Placitas library celebrates ten years

—Ann Grey Frost, Placitas Community Library

It has been ten years since Placitas started dreaming and planning for its first public library since the early 1960s. In 2003, a group answered Sue Strasia’s Signpost ad and came together to write the original incorporation papers and by-laws. By the end of that year, thanks to Realtor Pepi Strahl, Placitas Community Library had found its first home.... rent free for the first year.

During the next five years the all-volunteer Library grew by leaps and bounds. As PCL’s professionalism and programming increased, more and more Placiteños came to rely on the Library for books, videos, computers, children’s and adult programs. The space became less and less functional for our needs. Sandoval County Commissioner, Bill Sapien, NM State Representative, Kathy McCoy, and US Representative Heather Wilson saw the potential and earmarked funds for a new building. The Friends of PCL, under the leadership of Pam Buethe, began to fundraise in the community, holding the first Books on the Bosque in 2006.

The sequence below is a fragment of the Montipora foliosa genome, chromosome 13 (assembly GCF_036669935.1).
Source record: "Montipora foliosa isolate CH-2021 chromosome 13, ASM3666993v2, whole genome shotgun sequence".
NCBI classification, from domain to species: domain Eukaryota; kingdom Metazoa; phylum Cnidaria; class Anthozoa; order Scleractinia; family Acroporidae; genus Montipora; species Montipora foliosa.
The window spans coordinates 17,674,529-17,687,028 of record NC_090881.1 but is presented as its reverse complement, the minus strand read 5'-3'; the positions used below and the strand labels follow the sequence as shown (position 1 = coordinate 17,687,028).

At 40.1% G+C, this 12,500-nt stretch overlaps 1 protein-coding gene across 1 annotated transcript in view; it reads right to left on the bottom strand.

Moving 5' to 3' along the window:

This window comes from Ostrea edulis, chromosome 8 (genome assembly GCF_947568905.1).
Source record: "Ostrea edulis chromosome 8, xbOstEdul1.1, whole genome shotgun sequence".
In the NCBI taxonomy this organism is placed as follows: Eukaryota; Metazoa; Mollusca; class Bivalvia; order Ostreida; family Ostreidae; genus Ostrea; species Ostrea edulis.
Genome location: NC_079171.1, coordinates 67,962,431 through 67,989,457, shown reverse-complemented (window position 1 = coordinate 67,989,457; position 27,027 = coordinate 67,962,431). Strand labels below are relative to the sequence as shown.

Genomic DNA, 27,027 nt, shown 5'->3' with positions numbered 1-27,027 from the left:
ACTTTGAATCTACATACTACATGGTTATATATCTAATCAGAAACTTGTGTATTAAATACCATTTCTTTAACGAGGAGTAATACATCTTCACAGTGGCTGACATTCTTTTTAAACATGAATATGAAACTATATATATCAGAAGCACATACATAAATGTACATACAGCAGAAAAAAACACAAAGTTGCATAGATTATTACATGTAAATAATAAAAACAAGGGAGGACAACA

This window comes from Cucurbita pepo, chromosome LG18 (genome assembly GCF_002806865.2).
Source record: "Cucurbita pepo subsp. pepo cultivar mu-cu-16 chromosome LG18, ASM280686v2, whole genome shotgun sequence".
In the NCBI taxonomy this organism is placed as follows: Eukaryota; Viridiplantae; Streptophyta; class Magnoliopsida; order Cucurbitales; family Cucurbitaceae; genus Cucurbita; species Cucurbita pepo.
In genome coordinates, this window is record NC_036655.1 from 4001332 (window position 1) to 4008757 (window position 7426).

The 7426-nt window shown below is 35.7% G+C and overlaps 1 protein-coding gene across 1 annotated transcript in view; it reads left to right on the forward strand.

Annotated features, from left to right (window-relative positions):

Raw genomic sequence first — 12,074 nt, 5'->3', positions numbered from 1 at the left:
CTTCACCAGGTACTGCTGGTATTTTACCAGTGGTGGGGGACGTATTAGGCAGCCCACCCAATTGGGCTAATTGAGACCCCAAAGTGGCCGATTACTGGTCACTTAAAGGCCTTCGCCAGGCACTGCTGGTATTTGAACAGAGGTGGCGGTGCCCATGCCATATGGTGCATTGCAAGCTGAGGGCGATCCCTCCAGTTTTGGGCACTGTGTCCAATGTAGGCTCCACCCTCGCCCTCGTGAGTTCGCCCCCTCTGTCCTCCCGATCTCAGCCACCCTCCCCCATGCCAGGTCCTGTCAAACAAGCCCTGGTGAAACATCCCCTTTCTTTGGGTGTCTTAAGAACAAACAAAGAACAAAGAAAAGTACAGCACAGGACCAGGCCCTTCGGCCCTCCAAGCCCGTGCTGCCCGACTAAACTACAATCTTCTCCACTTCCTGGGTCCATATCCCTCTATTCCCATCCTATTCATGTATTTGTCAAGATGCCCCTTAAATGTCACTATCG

The handsome new building on Hwy 165 opened in 2010 with another massive community effort to move (and keep in order) over 20,000 volumes from the old Library. Library usage virtually doubled, and it continues to increase steadily. The first events held in the new Collin Meeting Room overflowed the space. Already, we needed the much larger community room planned for Phase II of the building to the west of the red wall.

On May 4, from 10:00 a.m. to 2:00 p.m., the Placitas Community Library will celebrate its ten-year anniversary with the opening of the Picture Placitas 2013 exhibit. The exhibit is a community celebration of Placitas with words and images provided by Placitas residents. Mary O’Nette will make balloon art. Chris Enright will juggle and cycle. There will be pet adoptions and cake, and during the party, people can register for adult and children’s summer reading programs. For further information, visit: www.placitaslibrary.com.